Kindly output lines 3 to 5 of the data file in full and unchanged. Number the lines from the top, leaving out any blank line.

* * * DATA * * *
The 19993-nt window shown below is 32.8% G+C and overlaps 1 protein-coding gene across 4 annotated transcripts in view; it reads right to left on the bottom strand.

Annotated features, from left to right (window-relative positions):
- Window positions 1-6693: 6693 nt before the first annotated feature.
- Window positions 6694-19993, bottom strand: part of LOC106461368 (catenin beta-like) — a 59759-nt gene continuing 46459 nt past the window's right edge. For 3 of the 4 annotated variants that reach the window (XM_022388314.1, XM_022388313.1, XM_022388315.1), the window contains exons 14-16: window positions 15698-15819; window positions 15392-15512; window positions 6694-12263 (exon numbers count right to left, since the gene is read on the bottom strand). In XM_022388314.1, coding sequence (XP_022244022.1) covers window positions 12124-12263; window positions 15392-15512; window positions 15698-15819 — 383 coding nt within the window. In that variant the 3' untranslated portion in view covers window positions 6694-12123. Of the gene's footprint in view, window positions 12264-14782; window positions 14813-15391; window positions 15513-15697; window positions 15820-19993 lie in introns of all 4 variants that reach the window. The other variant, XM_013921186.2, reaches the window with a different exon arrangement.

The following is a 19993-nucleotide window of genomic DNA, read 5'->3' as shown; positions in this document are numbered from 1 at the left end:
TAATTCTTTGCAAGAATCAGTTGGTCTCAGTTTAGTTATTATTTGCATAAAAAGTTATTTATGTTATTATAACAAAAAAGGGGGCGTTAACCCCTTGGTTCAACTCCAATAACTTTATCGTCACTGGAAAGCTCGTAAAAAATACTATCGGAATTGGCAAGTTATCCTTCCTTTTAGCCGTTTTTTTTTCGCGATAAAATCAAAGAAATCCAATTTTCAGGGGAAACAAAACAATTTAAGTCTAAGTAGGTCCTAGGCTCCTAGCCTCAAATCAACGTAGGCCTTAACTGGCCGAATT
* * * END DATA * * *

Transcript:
- Window positions 1-6693: 6693 nt before the first annotated feature.
- Window positions 6694-19993, bottom strand: part of LOC106461368 (catenin beta-like) — a 59759-nt gene continuing 46459 nt past the window's right edge. For 3 of the 4 annotated variants that reach the window (XM_022388314.1, XM_022388313.1, XM_022388315.1), the window contains exons 14-16: window positions 15698-15819; window positions 15392-15512; window positions 6694-12263 (exon numbers count right to left, since the gene is read on the bottom strand). In XM_022388314.1, coding sequence (XP_022244022.1) covers window positions 12124-12263; window positions 15392-15512; window positions 15698-15819 — 383 coding nt within the window. In that variant the 3' untranslated portion in view covers window positions 6694-12123. Of the gene's footprint in view, window positions 12264-14782; window positions 14813-15391; window positions 15513-15697; window positions 15820-19993 lie in introns of all 4 variants that reach the window. The other variant, XM_013921186.2, reaches the window with a different exon arrangement.

The following is a 19993-nucleotide window of genomic DNA, read 5'->3' as shown; positions in this document are numbered from 1 at the left end: